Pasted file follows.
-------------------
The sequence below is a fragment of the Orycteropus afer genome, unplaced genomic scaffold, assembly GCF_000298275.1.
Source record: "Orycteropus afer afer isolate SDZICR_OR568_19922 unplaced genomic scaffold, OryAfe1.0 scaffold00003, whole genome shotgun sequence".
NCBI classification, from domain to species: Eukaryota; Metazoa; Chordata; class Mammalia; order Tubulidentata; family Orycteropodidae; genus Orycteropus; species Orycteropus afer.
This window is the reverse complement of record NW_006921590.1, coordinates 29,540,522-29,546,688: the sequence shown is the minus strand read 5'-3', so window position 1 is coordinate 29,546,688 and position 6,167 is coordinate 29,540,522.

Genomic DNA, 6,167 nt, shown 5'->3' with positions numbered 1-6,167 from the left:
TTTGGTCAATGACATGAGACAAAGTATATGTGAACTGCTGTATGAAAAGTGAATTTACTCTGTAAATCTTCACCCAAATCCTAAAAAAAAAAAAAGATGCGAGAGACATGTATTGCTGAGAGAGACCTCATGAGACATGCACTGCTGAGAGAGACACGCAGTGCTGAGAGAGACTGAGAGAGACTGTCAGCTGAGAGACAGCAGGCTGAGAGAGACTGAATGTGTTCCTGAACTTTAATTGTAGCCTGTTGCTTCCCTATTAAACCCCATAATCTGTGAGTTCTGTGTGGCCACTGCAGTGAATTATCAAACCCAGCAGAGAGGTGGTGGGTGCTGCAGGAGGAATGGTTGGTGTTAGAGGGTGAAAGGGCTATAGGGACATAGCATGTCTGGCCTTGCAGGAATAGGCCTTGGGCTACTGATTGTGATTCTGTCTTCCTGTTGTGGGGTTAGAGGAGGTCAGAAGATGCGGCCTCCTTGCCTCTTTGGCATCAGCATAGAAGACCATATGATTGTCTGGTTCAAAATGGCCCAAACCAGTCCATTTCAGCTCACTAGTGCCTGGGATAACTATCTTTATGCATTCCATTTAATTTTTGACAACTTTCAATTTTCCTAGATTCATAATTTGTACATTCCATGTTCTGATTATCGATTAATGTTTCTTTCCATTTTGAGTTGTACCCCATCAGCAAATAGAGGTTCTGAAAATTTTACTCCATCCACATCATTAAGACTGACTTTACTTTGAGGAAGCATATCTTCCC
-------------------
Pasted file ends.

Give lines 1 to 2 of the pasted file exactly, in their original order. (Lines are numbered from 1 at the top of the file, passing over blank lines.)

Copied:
The sequence below is a fragment of the Orycteropus afer genome, unplaced genomic scaffold, assembly GCF_000298275.1.
Source record: "Orycteropus afer afer isolate SDZICR_OR568_19922 unplaced genomic scaffold, OryAfe1.0 scaffold00003, whole genome shotgun sequence".